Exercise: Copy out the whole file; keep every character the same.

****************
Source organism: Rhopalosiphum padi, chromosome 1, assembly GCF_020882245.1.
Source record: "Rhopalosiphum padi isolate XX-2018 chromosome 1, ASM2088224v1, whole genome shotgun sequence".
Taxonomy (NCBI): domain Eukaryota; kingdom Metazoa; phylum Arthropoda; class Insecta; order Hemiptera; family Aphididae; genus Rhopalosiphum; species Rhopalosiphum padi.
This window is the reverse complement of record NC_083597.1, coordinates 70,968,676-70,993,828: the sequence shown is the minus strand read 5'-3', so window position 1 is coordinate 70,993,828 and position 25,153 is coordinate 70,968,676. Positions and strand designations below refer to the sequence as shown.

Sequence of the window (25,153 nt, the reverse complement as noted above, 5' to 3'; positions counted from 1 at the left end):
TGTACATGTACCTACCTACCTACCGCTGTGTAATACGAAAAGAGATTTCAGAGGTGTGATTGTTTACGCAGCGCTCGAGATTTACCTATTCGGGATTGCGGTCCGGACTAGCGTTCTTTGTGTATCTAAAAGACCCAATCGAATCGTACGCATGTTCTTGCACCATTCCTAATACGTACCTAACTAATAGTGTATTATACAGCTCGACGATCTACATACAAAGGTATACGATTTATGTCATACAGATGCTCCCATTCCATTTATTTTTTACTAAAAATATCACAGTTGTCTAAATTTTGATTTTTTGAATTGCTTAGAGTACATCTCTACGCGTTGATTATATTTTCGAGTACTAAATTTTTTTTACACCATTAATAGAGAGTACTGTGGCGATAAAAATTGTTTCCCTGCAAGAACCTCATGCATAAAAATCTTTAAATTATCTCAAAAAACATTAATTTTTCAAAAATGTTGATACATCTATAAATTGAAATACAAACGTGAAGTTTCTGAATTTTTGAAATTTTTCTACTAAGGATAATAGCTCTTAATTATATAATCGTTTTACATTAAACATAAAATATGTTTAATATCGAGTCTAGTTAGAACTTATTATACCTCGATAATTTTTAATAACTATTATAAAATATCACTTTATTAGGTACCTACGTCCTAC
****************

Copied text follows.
Source organism: Rhopalosiphum padi, chromosome 1, assembly GCF_020882245.1.
Source record: "Rhopalosiphum padi isolate XX-2018 chromosome 1, ASM2088224v1, whole genome shotgun sequence".
Taxonomy (NCBI): domain Eukaryota; kingdom Metazoa; phylum Arthropoda; class Insecta; order Hemiptera; family Aphididae; genus Rhopalosiphum; species Rhopalosiphum padi.
This window is the reverse complement of record NC_083597.1, coordinates 70,968,676-70,993,828: the sequence shown is the minus strand read 5'-3', so window position 1 is coordinate 70,993,828 and position 25,153 is coordinate 70,968,676. Positions and strand designations below refer to the sequence as shown.

Sequence of the window (25,153 nt, the reverse complement as noted above, 5' to 3'; positions counted from 1 at the left end):
TGTACATGTACCTACCTACCTACCGCTGTGTAATACGAAAAGAGATTTCAGAGGTGTGATTGTTTACGCAGCGCTCGAGATTTACCTATTCGGGATTGCGGTCCGGACTAGCGTTCTTTGTGTATCTAAAAGACCCAATCGAATCGTACGCATGTTCTTGCACCATTCCTAATACGTACCTAACTAATAGTGTATTATACAGCTCGACGATCTACATACAAAGGTATACGATTTATGTCATACAGATGCTCCCATTCCATTTATTTTTTACTAAAAATATCACAGTTGTCTAAATTTTGATTTTTTGAATTGCTTAGAGTACATCTCTACGCGTTGATTATATTTTCGAGTACTAAATTTTTTTTACACCATTAATAGAGAGTACTGTGGCGATAAAAATTGTTTCCCTGCAAGAACCTCATGCATAAAAATCTTTAAATTATCTCAAAAAACATTAATTTTTCAAAAATGTTGATACATCTATAAATTGAAATACAAACGTGAAGTTTCTGAATTTTTGAAATTTTTCTACTAAGGATAATAGCTCTTAATTATATAATCGTTTTACATTAAACATAAAATATGTTTAATATCGAGTCTAGTTAGAACTTATTATACCTCGATAATTTTTAATAACTATTATAAAATATCACTTTATTAGGTACCTACGTCCTAC